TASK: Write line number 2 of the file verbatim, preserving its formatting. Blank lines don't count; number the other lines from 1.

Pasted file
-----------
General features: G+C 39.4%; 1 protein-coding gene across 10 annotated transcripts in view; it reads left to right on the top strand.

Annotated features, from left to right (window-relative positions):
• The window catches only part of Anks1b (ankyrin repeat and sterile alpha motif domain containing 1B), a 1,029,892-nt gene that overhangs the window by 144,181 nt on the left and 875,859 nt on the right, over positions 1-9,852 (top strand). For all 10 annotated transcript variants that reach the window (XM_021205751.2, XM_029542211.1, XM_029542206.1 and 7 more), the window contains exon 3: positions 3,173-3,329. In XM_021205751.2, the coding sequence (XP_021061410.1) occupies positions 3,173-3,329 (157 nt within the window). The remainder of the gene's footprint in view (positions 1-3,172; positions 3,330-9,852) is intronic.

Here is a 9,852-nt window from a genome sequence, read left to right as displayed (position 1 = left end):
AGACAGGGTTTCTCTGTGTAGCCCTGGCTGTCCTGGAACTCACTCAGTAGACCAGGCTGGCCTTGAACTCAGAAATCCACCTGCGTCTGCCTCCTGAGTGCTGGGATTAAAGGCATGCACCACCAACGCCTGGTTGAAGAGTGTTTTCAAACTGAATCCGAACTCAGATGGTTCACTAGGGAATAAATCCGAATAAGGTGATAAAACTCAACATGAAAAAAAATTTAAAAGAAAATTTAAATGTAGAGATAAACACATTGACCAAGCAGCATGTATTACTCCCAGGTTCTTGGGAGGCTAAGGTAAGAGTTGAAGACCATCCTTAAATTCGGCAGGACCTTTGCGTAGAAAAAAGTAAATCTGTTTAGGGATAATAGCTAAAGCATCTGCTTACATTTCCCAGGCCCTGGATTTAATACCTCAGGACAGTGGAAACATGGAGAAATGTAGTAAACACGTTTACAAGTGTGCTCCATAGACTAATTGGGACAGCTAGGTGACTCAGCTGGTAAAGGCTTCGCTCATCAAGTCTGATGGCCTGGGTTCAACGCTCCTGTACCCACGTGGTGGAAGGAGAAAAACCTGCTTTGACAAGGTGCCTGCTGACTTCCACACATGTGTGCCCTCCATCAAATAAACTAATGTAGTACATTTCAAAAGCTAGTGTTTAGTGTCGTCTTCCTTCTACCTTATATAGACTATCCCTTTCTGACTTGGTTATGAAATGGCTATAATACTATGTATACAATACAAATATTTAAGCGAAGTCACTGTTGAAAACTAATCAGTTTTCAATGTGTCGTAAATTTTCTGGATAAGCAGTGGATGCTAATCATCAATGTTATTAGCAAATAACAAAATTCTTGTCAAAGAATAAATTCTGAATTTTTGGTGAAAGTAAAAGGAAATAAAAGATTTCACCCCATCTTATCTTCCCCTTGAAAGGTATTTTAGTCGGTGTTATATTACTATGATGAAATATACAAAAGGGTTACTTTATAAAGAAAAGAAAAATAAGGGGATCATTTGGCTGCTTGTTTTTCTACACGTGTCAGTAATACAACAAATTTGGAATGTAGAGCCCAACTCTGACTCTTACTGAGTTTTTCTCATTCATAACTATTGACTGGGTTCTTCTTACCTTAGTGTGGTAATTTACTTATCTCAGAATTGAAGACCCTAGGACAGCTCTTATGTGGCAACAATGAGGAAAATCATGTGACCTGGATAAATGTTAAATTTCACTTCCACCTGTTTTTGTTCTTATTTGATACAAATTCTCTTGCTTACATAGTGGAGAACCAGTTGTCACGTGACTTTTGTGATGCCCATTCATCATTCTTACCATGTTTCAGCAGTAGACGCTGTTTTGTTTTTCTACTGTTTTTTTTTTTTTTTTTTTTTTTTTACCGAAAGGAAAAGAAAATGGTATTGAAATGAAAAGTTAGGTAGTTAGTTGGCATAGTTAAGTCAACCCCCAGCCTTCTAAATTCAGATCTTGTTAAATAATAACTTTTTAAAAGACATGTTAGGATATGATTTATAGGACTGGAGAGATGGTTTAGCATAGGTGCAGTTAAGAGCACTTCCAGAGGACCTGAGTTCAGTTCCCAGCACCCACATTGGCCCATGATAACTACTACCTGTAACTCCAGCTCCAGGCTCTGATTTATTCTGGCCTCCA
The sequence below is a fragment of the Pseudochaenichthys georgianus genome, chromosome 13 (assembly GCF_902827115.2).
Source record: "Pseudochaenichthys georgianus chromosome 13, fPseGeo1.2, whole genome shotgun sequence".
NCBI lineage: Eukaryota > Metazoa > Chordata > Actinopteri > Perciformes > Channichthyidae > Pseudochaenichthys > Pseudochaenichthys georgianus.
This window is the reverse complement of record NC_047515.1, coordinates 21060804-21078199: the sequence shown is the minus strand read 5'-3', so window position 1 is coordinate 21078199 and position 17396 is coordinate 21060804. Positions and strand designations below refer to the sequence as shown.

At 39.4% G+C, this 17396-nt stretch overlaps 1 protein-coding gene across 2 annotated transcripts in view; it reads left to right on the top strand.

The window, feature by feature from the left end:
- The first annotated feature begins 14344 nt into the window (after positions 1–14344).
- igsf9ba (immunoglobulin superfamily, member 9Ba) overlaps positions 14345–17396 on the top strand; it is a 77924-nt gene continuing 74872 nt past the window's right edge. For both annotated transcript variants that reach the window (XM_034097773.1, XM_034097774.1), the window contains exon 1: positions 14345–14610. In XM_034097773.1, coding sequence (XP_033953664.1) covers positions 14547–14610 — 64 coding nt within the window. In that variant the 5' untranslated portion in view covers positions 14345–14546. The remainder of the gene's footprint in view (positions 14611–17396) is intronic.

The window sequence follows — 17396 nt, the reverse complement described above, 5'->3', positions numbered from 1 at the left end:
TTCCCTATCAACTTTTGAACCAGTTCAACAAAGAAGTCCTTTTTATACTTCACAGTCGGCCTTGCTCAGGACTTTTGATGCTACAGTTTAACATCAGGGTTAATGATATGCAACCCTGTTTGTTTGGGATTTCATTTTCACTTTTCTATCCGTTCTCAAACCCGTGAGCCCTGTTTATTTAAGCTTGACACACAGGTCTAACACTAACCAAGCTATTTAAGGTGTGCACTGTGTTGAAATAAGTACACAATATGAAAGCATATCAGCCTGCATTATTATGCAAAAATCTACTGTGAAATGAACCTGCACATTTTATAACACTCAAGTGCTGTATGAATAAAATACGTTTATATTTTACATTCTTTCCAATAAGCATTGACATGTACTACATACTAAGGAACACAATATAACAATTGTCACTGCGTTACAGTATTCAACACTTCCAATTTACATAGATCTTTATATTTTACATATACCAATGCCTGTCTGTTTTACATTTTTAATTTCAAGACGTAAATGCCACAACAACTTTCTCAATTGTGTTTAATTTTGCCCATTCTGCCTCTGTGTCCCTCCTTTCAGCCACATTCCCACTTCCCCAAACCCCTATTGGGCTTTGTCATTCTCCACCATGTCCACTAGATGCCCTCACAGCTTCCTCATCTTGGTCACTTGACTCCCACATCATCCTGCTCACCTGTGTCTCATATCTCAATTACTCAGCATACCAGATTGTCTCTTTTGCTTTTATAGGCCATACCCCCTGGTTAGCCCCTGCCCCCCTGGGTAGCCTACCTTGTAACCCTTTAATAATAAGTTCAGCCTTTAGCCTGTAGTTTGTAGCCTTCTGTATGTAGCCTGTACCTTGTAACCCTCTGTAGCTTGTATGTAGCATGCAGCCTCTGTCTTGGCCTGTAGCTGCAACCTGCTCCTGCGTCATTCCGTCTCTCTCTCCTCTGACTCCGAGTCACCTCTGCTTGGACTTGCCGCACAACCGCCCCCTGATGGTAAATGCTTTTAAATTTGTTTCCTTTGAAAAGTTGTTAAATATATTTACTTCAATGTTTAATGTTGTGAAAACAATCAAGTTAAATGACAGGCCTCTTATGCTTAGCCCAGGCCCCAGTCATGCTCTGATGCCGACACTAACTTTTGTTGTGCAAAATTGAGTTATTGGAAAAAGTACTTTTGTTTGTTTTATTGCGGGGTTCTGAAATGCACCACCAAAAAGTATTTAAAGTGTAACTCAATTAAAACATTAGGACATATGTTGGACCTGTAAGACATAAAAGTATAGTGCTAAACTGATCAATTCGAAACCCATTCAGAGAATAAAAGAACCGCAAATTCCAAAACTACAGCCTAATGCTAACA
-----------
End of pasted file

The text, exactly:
Annotated features, from left to right (window-relative positions):